As the year comes to a close we’re reflecting on the biggest developments across the tech world during 2015 and anticipating future tech developments in 2016 and beyond. So much has happened this year. Wearable tech continued to grow, thanks in part to the release of the Apple Watch, Tesla Motor’s autopilot feature was rolled out and smart technology in the home has started to become the norm. But what now?
Here are a just a few of the exciting technologies we are looking forward to getting our hands on in the near future.
Imagine being able access the internet by simply standing underneath a street light or switching your desk lamp on. Li-Fi is a game-changing wireless technology that uses light emitted from LED light bulbs to transfer data. This new way of getting online has many advantages over Wi-Fi, not least because it helps solve the issue of space. Wi-Fi uses radio waves to send and receive data. The problem is that with so many devices using the radio spectrum these days – mobile phones, TV, radios – the radio spectrum is quickly running out of space. The light spectrum on the other hand is much larger, giving us loads more room to play with.
Li-Fi is also more secure than Wi-Fi. Unlike radio waves, light doesn’t travel through walls meaning that your home network would be safer from outside attacks. Stopping a data transfer is as easy as switching off the lamp or covering the receiver with a hand.
Li-Fi is still in development but is expected to be with us within the next 3 years.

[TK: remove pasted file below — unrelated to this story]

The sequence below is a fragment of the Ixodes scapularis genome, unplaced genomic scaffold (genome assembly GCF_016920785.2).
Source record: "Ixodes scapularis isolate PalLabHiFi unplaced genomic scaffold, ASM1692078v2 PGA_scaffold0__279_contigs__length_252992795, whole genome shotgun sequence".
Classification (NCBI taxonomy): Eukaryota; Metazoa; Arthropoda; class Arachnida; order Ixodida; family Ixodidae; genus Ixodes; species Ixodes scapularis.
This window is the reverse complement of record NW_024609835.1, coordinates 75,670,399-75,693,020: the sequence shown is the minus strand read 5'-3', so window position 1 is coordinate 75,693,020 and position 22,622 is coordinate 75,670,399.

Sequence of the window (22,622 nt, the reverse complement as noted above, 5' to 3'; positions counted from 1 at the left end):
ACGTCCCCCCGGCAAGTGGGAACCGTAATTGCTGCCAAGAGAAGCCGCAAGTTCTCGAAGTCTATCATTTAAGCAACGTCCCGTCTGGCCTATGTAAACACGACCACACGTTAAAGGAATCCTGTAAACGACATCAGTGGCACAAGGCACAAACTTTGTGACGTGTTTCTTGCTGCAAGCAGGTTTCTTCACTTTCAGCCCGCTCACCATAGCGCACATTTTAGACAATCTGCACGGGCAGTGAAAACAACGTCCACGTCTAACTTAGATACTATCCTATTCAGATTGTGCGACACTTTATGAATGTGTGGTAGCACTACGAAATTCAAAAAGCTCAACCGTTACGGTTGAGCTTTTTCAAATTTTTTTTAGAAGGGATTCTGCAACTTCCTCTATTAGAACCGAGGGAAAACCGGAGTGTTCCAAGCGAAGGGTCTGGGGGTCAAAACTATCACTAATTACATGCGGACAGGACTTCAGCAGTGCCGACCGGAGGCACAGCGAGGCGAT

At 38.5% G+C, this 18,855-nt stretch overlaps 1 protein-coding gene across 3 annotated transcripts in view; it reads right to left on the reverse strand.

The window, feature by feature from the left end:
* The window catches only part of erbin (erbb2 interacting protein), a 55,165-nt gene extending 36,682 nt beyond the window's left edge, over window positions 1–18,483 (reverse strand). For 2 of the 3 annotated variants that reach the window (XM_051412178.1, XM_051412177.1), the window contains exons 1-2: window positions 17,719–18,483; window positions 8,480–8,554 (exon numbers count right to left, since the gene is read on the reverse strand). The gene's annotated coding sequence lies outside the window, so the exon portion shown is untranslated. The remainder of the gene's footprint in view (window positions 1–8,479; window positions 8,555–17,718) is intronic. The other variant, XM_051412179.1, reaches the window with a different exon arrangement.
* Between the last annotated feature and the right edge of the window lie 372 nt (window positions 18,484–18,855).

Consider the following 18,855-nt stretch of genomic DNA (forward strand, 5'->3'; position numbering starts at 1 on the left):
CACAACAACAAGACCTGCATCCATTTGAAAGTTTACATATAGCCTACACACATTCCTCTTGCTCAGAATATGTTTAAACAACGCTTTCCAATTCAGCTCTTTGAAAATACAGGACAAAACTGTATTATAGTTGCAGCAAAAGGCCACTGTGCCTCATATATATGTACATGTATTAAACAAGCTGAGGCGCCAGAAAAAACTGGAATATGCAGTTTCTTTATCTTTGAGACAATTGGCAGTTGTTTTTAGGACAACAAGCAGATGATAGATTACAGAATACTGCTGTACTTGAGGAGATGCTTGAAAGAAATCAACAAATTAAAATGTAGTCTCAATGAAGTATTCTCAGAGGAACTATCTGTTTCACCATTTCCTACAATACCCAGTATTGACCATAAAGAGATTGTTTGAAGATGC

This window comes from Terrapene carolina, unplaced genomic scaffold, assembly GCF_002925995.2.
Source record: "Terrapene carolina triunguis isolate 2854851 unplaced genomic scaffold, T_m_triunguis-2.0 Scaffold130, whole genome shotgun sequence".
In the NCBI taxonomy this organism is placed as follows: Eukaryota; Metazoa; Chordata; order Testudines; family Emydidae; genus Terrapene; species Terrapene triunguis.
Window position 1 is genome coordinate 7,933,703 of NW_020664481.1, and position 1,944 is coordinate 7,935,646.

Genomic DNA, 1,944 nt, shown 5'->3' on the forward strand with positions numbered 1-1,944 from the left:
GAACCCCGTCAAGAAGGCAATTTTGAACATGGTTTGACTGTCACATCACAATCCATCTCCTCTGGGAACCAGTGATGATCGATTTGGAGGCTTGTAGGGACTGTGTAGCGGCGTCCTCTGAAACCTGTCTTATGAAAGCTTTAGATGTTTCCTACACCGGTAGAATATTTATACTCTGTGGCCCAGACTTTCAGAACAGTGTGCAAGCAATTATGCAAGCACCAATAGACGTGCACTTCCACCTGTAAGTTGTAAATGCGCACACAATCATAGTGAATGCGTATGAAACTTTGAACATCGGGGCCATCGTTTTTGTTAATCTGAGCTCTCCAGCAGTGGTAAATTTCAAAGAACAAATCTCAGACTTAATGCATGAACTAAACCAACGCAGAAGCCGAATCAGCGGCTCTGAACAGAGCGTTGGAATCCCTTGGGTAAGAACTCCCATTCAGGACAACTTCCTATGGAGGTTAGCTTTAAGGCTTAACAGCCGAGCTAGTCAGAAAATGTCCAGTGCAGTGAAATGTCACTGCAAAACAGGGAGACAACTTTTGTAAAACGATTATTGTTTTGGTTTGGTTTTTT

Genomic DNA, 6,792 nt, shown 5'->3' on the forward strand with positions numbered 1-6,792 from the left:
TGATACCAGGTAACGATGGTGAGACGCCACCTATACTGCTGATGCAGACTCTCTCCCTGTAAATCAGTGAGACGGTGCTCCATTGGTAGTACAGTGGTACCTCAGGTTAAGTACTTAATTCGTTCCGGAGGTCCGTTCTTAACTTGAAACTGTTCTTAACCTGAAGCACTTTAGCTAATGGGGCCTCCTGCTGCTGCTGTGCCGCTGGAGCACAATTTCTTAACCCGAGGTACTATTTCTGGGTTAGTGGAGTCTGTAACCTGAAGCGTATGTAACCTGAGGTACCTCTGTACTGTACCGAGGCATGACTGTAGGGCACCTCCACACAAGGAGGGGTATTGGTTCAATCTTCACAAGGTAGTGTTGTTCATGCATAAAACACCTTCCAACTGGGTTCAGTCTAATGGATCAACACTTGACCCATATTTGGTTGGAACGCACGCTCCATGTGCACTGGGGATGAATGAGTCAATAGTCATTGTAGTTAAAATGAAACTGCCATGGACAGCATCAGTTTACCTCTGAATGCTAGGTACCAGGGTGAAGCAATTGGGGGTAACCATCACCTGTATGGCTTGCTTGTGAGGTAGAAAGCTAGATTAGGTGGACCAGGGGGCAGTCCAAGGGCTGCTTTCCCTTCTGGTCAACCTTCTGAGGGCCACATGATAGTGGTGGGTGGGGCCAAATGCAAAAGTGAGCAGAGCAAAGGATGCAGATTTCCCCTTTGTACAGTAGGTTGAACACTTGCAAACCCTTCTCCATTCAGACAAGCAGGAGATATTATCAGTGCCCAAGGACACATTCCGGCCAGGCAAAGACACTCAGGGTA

Forget to charge your phone over night? No problem. A sensor chip has been created that enables devices to be charged in just a couple of minutes. Developed by Professor Rachid Yazami, the chip sits inside the battery and regulates the amount of energy being fed to it when being charged, not only charging the device more quickly but making it safer by preventing fires. We can expect to see this in our phones in 2016.
VR is old news but new applications for VR are being developed every day. The tech has been slowly gaining momentum since the 80s and sped up significantly when the Oculus Rift arrived on the scene back in 2012. Since then many big names have developed their own VR headsets – Sony, HTC and Razer to name just a few – and in 2016 they will all hit the consumer market and we’ll finally find out if VR can be as big as the hype.
Most current applications for VR are found in the gaming industry, but there is plenty for non-gamers to do in the virtual world. YouTube 360 video support was released earlier this year and this is set to grow as more people purchase headsets and require new content. Shopping experiences like Retale VR give users an alternative way to shop online, allowing shoppers to interact with items before buying from the comfort of their home. The medical world is also using VR for therapy such a PTSD and phobias and even training medical students.
Similar to VR, AR has been in development for a few decades now and was expected to take off when Google Glass released their beta model in 2013. Despite having some undeniably impressive features, due to its hefty price tag and over hyping Google Glass was a flop. Thankfully the AR dream isn’t dead yet. Two of the biggest players in AR right now, Microsoft HoloLens and Magic Leap, are set to change everything.
Microsoft has been teasing tech fans with live demos of their Hololens headset for months. At LA gaming convention E3 earlier this year they blew everyone away with a Minecraft demo, and later on they showed how Hololens can be integrated with 3D design software Autodesk Maya to create interactive team projects.
Magic Leap on the other hand has been ultra-secretive. Even so, they’ve managed to raise over $1bn in funding. Judging by the videos on their YouTube channel it’s not hard to see why so many – including Google – are eager to invest.